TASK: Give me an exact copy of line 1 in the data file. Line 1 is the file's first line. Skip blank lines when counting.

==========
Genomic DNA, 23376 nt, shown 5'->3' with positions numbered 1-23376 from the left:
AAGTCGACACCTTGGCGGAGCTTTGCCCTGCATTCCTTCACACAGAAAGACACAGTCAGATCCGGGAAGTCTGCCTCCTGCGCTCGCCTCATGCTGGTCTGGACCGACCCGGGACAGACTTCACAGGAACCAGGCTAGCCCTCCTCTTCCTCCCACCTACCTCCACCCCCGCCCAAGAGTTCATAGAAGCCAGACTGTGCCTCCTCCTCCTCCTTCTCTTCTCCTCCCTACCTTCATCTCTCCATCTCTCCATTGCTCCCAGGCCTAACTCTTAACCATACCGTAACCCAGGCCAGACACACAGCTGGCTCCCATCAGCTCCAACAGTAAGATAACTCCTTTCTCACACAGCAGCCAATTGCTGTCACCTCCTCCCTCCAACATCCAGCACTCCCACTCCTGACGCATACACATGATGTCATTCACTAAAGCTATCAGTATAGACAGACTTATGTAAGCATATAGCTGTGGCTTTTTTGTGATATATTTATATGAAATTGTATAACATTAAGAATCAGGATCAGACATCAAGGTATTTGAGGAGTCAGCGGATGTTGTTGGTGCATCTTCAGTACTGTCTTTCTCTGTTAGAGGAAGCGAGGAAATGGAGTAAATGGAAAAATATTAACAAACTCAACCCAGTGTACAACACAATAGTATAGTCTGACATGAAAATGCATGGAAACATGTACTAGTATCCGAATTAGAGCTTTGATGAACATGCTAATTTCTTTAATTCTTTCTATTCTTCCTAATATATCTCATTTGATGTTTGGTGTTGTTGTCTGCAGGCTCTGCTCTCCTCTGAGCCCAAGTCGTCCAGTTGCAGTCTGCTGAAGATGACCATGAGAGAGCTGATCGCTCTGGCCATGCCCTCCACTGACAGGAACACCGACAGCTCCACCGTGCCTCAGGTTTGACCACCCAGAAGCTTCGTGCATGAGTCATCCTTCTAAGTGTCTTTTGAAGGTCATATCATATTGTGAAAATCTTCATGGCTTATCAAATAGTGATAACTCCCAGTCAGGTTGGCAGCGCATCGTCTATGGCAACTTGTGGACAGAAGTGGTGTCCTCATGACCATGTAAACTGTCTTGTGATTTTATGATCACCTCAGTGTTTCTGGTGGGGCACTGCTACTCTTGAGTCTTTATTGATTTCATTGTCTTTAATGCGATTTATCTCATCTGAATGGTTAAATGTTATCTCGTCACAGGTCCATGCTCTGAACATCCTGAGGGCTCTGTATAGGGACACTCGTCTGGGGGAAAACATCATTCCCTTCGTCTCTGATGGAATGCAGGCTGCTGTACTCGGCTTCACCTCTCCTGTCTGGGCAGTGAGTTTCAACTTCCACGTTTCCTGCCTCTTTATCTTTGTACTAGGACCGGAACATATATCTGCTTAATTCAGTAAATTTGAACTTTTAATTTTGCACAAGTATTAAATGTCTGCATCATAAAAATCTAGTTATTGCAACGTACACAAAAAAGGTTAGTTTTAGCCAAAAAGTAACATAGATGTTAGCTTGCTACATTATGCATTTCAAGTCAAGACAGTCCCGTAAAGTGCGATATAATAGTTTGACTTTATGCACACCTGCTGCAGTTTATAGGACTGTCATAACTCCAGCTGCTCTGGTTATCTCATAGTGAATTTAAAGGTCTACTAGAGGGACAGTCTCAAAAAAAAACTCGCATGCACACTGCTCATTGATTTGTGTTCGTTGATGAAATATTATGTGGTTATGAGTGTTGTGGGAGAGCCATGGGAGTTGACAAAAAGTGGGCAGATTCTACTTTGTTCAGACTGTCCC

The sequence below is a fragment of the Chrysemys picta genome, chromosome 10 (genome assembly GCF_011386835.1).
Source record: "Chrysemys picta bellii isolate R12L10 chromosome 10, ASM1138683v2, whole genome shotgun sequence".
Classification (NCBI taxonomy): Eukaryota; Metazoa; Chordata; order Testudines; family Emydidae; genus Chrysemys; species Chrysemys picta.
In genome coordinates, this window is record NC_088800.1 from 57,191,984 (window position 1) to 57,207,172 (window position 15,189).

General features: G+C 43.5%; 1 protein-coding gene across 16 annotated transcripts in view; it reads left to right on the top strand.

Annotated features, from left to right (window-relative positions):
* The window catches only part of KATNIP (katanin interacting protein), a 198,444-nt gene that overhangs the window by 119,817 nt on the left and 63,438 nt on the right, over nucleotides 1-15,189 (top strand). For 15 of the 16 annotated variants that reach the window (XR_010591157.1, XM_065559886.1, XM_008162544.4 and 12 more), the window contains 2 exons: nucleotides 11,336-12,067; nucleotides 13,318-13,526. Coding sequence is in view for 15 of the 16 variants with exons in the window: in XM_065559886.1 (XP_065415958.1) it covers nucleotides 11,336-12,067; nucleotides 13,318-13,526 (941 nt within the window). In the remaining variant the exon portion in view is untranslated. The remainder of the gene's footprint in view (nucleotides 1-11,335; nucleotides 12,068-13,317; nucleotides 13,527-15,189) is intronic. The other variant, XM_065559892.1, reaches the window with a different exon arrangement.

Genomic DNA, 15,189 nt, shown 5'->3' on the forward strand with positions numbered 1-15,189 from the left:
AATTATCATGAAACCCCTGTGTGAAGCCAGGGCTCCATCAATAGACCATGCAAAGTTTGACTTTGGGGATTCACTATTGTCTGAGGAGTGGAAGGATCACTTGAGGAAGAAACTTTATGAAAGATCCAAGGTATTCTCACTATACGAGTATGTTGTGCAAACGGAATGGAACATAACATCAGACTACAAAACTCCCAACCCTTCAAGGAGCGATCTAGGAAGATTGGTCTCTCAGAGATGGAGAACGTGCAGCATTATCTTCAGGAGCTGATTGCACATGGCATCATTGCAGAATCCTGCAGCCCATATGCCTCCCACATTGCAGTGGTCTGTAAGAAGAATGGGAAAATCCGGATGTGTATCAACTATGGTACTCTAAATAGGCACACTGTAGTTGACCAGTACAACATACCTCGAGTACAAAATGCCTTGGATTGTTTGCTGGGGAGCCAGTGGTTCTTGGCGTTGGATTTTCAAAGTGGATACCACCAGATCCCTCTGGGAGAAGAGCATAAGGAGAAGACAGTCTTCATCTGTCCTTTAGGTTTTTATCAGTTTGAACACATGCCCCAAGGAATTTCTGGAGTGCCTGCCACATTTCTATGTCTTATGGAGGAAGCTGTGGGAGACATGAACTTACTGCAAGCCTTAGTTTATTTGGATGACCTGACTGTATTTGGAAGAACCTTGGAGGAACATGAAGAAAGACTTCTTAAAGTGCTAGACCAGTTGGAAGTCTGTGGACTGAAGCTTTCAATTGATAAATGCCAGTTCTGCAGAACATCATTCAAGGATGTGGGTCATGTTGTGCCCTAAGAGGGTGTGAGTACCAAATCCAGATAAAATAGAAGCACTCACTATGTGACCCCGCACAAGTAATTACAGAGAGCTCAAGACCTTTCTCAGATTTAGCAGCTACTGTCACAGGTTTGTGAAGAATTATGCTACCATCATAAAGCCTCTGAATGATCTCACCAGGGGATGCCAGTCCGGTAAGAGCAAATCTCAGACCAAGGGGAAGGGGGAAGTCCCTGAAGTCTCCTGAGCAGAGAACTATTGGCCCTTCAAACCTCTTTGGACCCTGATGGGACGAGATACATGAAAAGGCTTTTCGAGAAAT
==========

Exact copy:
Genomic DNA, 23376 nt, shown 5'->3' with positions numbered 1-23376 from the left: